“We can optimise resources and save costs of the social security fund and save patients’ time and make it more efficient for hospitals,” said WeDoctor’s Cai.
Apart from online consultations, WeDoctor’s other divisions include cloud services, insurance and pharmaceuticals.
WeDoctor worked with 2,700 hospitals, 220,000 doctors, 15,000 pharmacies and had 27 million monthly active users as of 2018 when it raised US$500 million privately, valuing the start-up at US$5.5 billion. According to its app, the number of registered doctors has grown to about 240,000 as of May 15. The company is verifying the data for its IPO prospectus.
Tencent-backed WeDoctor will undergo a very public examination itself when it looks to raise US$700 million to US$800 million in a Hong Kong IPO within the coming months, according to people familiar with its plans. It has hired China Merchants Bank, Citigroup and JP Morgan to help net investors.
Investors have driven up the shares of WeDoctor peer Ping An Healthcare by 86.6 per cent since the start of the year. Alibaba Health is 114.2 per cent higher and NYSE-listed Teladoc Health’s share price has doubled in value since the start of the year.
“The application of artificial intelligence can help the government and health practitioners to improve their efficiency and deliver high-quality service to the public,” said Dr Minchuan Wang, a partner at 3H Health Investment.
Many will query its path to profitability.
China Renaissance, an investment bank, is forecasting break-even for WeDoctor rival, Ping An Healthcare, by 2022. A person familiar with WeDoctor’s financial statements said it was on track to turn a profit about the same time. A WeDoctor spokeswoman declined to comment.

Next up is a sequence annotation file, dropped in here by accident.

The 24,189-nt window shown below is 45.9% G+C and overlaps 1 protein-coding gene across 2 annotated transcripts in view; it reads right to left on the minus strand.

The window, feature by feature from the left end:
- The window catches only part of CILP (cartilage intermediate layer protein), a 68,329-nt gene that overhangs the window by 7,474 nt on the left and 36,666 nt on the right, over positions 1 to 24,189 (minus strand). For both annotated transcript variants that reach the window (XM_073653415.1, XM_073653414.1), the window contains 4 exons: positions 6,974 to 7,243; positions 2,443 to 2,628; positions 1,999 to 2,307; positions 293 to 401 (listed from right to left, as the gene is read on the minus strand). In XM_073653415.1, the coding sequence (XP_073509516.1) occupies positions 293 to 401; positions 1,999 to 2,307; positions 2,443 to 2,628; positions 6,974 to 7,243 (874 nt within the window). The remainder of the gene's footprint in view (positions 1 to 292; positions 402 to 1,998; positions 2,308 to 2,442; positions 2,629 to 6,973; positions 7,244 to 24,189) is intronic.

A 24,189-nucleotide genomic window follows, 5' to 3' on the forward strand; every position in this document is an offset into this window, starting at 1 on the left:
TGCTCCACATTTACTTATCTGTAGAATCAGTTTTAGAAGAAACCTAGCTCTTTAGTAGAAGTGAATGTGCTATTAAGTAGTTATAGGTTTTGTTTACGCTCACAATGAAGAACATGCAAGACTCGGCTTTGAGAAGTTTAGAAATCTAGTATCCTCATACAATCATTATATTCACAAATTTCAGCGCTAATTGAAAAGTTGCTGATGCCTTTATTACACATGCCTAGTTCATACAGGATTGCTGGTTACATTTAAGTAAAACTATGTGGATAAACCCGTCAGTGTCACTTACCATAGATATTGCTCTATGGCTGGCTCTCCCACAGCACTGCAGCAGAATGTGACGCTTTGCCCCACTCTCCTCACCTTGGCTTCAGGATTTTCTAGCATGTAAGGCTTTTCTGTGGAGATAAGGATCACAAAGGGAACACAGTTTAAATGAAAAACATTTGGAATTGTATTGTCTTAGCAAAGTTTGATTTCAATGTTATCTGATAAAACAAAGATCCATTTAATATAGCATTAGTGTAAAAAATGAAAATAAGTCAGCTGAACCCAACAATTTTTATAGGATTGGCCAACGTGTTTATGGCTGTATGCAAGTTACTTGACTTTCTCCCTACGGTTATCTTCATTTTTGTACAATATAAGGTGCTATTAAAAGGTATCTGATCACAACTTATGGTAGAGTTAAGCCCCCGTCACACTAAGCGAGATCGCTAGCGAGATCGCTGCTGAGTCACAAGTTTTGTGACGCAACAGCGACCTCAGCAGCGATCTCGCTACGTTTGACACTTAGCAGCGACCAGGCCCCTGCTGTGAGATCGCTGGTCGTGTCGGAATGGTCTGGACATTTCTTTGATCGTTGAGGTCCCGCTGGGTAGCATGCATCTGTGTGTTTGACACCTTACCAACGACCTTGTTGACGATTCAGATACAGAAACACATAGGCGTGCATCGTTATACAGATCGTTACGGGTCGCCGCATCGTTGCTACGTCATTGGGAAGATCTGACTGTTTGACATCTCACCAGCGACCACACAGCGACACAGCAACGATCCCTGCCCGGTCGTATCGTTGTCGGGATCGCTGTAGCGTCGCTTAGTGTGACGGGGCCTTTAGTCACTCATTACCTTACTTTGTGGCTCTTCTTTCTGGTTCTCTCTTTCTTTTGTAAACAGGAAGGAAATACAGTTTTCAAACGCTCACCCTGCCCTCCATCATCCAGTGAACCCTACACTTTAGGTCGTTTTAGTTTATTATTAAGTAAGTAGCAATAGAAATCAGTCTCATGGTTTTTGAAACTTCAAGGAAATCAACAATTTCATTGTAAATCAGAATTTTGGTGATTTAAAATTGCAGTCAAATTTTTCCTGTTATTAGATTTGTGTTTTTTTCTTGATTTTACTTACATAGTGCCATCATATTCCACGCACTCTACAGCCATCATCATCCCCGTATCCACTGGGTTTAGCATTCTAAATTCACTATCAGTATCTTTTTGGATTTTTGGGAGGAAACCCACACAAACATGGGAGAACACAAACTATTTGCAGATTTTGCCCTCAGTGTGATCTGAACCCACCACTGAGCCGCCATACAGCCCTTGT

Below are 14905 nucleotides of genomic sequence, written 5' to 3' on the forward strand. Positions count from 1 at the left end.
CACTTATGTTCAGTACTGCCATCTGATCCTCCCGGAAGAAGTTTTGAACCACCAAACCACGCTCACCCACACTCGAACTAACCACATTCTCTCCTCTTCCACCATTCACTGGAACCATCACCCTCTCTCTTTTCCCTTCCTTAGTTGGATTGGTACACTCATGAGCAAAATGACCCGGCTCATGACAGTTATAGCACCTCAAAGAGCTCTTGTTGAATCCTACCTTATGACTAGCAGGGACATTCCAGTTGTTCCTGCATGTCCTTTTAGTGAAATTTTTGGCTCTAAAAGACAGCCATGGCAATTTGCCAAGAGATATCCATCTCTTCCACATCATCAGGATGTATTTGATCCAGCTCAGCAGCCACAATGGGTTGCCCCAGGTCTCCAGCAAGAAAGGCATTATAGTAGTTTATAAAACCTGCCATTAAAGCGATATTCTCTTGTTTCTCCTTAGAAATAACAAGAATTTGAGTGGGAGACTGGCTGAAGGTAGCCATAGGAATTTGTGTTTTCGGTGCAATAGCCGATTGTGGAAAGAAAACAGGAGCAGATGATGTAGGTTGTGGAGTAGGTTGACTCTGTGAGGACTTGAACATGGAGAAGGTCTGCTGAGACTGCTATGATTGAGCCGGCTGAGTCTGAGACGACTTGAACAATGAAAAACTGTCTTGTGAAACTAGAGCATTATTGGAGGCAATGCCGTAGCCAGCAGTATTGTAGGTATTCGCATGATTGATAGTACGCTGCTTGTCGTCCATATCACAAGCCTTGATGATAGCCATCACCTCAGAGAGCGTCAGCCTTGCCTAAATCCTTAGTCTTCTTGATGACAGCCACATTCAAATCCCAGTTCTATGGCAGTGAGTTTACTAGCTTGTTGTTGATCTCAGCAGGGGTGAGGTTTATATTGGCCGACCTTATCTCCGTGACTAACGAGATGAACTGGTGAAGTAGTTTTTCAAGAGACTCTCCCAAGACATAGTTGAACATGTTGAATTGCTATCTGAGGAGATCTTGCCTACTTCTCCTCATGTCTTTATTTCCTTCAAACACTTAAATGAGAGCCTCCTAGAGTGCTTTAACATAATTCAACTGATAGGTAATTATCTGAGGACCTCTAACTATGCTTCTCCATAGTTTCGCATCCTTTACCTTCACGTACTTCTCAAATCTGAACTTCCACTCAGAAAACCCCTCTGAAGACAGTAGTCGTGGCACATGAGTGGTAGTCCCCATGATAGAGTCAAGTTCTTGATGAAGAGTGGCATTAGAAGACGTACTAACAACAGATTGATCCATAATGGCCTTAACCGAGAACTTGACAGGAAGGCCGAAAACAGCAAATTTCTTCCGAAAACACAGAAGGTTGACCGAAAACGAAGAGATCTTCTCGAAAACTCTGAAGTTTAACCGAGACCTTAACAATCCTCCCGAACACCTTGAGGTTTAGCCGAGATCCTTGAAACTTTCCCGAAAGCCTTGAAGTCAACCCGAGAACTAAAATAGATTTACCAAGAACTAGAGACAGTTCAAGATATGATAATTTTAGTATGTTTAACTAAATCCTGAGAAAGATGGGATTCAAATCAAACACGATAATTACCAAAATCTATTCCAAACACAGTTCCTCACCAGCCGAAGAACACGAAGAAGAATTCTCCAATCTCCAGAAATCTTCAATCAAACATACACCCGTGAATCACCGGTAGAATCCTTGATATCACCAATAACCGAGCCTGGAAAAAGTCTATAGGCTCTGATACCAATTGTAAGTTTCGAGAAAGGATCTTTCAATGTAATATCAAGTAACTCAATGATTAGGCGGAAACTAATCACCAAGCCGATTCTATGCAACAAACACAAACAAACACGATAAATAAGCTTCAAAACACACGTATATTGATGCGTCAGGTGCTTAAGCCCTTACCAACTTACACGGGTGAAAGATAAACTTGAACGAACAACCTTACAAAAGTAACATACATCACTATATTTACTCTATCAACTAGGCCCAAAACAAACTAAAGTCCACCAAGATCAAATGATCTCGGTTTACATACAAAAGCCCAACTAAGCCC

WeDoctor generates commissions from three main sources: social insurance payments, working with around 60 commercial insurance companies, and from the patients themselves.
A patient can consult an artificial intelligence or select a doctor to talk to on WeDoctor’s app. The price of a consultation depends on the doctor’s qualifications and the treatment.
Endocrinologist Zhang Huabing talks to patients via video link in Peking Union Medical College Hospital on May 25. Photo: Xinhua alt=Endocrinologist Zhang Huabing talks to patients via video link in Peking Union Medical College Hospital on May 25. Photo: Xinhua
Even without a fillip from the coronavirus pandemic, online health care consultation sales are growing vigorously, driven by advances in artificial intelligence and a burgeoning middle class splurging on well-being, even booking expensive packages for cosmetic surgeries or overseas treatments.
Market research firm Frost & Sullivan predicts a compound annual growth rate for the sector of 39.8 per cent to 252 billion yuan (US$35.39 billion) by 2024. The number of users will leap to 496 this year from 380 million in 2019, it said.
To be sure, digital health care regulation is evolving and could reverse course in what is still an emerging economy. Also, many patients will inevitably drift back to face-to-face consultations, especially in the stronghold of traditional Chinese medicine where taking a patient’s pulse is a pillar of diagnosis.
Still, growth is likely to come from another source: the doctors. Many are keen to create an online and offline practice as a way to earn extra income.
Even Chinese medicine practitioners on WeDoctor’s platform are first examining people’s tongues on video, and if that fails, arranging an offline visit.
Now that more doctors are signing up to WeDoctor’s platform, Dr Gao said she has more time to focus on her speciality, gynaecology, both at her clinic and in her online consultations. She finds the system helps her manage time efficiently.
“Combining online and offline services, it’s very flexible,” said Dr Gao.
This article originally appeared in the South China Morning Post (SCMP), the most authoritative voice reporting on China and Asia for more than a century. For more SCMP stories, please explore the SCMP app or visit the SCMP’s Facebook and Twitter pages. Copyright © 2020 South China Morning Post Publishers Ltd. All rights reserved.
Copyright (c) 2020. South China Morning Post Publishers Ltd. All rights reserved.